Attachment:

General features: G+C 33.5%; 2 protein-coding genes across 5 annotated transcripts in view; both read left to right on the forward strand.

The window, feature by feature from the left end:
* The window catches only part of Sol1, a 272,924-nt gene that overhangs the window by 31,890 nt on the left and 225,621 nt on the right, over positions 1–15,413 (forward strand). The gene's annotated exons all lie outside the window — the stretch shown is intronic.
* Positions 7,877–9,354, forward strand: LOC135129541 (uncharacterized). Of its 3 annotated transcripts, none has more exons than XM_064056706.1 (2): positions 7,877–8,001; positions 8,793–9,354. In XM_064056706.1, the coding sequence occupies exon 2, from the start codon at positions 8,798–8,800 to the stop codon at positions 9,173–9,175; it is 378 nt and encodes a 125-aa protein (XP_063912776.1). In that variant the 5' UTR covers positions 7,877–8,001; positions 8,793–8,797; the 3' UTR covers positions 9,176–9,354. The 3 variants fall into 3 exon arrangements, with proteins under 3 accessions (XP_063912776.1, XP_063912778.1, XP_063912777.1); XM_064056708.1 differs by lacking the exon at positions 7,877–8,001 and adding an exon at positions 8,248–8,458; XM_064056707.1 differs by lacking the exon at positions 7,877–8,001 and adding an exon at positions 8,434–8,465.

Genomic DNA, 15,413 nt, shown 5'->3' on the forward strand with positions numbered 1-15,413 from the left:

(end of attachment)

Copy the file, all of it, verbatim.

General features: G+C 33.5%; 2 protein-coding genes across 5 annotated transcripts in view; both read left to right on the forward strand.

The window, feature by feature from the left end:
* The window catches only part of Sol1, a 272,924-nt gene that overhangs the window by 31,890 nt on the left and 225,621 nt on the right, over positions 1–15,413 (forward strand). The gene's annotated exons all lie outside the window — the stretch shown is intronic.
* Positions 7,877–9,354, forward strand: LOC135129541 (uncharacterized). Of its 3 annotated transcripts, none has more exons than XM_064056706.1 (2): positions 7,877–8,001; positions 8,793–9,354. In XM_064056706.1, the coding sequence occupies exon 2, from the start codon at positions 8,798–8,800 to the stop codon at positions 9,173–9,175; it is 378 nt and encodes a 125-aa protein (XP_063912776.1). In that variant the 5' UTR covers positions 7,877–8,001; positions 8,793–8,797; the 3' UTR covers positions 9,176–9,354. The 3 variants fall into 3 exon arrangements, with proteins under 3 accessions (XP_063912776.1, XP_063912778.1, XP_063912777.1); XM_064056708.1 differs by lacking the exon at positions 7,877–8,001 and adding an exon at positions 8,248–8,458; XM_064056707.1 differs by lacking the exon at positions 7,877–8,001 and adding an exon at positions 8,434–8,465.

Genomic DNA, 15,413 nt, shown 5'->3' on the forward strand with positions numbered 1-15,413 from the left: